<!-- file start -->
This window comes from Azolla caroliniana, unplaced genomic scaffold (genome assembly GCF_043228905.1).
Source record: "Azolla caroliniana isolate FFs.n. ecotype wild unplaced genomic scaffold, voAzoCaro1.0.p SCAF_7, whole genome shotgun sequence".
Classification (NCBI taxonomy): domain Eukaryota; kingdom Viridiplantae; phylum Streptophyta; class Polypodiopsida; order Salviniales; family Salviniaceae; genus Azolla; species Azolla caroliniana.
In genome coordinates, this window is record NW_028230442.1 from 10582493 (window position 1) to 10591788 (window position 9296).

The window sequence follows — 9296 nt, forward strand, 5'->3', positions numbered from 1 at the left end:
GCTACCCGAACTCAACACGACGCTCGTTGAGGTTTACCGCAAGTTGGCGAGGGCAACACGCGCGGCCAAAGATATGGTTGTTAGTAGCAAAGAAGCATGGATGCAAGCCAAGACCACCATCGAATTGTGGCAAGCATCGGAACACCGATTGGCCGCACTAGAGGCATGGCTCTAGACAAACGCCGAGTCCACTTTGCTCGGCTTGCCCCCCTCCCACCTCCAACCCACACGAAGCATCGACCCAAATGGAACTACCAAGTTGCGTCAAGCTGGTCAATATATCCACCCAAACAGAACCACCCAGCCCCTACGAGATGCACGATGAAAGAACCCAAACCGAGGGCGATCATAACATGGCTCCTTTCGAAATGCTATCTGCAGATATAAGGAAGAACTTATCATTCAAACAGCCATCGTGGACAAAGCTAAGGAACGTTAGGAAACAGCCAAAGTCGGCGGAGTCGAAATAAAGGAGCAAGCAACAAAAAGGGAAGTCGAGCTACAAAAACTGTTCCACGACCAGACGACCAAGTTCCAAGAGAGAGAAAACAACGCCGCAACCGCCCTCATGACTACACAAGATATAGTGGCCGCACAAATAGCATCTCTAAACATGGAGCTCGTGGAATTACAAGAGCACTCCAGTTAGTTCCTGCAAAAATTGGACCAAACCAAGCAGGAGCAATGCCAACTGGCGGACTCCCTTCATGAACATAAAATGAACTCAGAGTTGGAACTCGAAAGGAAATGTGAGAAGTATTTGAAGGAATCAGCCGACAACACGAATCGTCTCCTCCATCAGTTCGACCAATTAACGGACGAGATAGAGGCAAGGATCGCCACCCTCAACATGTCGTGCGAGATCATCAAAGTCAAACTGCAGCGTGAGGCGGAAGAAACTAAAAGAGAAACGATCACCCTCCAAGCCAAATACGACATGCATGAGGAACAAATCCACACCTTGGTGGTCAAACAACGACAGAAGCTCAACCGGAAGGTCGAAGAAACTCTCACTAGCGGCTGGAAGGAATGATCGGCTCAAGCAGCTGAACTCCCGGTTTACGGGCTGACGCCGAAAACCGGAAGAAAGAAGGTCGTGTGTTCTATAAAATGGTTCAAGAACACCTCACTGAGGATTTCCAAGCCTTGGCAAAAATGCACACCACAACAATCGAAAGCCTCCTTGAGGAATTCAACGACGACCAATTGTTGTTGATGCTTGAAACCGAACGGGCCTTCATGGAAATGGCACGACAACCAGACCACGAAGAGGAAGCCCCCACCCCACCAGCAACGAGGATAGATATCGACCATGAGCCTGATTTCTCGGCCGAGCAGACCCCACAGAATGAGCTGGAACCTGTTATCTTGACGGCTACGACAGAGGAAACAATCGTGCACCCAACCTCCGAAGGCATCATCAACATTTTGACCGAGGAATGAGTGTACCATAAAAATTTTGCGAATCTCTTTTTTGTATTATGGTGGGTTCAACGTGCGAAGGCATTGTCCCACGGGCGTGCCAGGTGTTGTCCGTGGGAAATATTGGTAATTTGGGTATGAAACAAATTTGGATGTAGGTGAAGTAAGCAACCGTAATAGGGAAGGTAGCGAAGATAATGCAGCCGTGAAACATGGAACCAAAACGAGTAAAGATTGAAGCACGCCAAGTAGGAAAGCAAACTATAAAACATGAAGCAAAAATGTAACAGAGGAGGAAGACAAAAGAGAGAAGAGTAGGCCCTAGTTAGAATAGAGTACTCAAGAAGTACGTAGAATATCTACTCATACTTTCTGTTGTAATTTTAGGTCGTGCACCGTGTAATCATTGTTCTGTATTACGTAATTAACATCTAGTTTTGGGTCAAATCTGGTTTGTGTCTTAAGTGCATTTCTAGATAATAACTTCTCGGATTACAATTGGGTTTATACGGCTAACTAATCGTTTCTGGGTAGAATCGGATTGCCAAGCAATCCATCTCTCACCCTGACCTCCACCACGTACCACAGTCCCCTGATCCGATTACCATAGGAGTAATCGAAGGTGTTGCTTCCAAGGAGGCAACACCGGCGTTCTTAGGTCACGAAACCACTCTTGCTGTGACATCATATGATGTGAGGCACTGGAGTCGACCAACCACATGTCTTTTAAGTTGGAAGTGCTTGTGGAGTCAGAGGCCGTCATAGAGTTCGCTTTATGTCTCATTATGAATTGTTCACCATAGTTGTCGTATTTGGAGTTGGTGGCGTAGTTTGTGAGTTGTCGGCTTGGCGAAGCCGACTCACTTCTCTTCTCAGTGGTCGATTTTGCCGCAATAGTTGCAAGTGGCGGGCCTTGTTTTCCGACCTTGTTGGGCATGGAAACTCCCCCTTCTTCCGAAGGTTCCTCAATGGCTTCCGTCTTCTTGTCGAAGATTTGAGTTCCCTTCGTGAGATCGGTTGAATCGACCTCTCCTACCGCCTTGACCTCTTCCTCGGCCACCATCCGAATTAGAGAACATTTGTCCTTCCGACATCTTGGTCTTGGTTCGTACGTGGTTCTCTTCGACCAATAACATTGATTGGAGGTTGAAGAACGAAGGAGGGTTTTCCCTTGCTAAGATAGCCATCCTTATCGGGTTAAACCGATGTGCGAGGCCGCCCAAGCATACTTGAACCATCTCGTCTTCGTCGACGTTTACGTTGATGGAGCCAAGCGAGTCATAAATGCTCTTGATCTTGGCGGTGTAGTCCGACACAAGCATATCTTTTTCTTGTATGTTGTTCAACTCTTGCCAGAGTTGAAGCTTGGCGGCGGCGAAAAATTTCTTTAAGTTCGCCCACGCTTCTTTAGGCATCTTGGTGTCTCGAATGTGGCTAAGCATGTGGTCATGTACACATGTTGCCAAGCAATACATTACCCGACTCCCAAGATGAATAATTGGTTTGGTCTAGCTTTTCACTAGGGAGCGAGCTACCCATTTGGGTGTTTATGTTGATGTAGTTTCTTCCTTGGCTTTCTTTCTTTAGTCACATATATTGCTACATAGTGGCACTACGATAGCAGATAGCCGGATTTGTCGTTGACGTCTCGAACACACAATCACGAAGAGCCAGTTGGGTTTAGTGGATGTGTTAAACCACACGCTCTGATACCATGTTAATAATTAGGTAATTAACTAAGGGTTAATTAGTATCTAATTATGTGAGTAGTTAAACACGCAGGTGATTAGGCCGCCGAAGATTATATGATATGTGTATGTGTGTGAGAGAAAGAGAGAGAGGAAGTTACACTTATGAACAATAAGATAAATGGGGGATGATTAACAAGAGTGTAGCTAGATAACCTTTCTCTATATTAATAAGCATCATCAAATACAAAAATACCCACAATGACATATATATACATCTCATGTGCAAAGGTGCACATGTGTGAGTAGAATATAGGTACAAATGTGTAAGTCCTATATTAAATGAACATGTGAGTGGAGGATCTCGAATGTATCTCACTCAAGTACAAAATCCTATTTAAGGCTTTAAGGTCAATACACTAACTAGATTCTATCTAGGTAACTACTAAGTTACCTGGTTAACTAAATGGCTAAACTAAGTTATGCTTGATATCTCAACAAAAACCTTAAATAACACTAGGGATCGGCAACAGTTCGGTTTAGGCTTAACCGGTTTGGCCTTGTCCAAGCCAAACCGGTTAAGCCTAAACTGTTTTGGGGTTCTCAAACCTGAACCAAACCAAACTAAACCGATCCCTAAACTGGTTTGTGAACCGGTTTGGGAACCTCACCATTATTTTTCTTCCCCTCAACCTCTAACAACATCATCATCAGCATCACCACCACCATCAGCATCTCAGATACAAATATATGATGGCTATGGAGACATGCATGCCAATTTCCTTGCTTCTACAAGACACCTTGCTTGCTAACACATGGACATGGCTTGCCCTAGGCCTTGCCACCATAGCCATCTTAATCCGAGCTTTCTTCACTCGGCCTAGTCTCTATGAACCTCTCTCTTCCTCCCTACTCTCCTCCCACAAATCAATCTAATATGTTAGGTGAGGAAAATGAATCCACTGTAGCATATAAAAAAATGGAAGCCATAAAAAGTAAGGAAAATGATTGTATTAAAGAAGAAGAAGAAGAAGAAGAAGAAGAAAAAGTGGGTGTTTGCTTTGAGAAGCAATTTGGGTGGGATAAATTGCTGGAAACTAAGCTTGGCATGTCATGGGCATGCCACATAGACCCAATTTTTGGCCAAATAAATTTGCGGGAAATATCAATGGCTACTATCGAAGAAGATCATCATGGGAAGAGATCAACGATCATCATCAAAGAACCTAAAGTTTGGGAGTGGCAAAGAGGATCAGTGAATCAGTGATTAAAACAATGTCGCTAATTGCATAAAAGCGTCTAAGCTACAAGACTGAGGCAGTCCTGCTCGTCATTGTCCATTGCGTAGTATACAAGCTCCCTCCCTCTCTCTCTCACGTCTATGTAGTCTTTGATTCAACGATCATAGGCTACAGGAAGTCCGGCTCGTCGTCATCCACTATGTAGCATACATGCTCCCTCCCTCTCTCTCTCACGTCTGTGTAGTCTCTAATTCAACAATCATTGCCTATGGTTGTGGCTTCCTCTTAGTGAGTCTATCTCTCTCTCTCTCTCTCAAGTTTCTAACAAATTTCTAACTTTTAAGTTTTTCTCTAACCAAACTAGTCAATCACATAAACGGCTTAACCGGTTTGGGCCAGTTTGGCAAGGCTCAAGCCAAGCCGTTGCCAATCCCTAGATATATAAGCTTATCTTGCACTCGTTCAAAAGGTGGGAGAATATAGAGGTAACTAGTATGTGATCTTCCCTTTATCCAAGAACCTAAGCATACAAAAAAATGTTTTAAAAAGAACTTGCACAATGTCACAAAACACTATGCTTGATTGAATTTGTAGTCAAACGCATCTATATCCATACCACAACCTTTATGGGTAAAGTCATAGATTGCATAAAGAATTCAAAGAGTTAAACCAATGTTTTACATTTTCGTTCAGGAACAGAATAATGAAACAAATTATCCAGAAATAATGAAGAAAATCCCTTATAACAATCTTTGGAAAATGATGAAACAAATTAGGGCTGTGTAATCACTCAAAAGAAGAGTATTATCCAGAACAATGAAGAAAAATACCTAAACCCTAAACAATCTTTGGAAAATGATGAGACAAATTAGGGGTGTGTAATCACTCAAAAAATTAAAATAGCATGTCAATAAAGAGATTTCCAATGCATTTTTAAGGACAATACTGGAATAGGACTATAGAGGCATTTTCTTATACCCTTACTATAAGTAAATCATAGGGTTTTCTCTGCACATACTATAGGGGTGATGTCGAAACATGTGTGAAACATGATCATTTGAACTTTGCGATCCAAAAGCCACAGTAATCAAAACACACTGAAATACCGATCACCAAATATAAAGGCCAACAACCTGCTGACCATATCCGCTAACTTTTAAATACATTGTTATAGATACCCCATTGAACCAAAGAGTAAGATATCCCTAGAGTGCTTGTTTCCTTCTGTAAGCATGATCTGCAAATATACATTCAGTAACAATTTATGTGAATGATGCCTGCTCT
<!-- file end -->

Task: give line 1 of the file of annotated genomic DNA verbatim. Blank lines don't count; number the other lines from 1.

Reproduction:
This window comes from Azolla caroliniana, unplaced genomic scaffold (genome assembly GCF_043228905.1).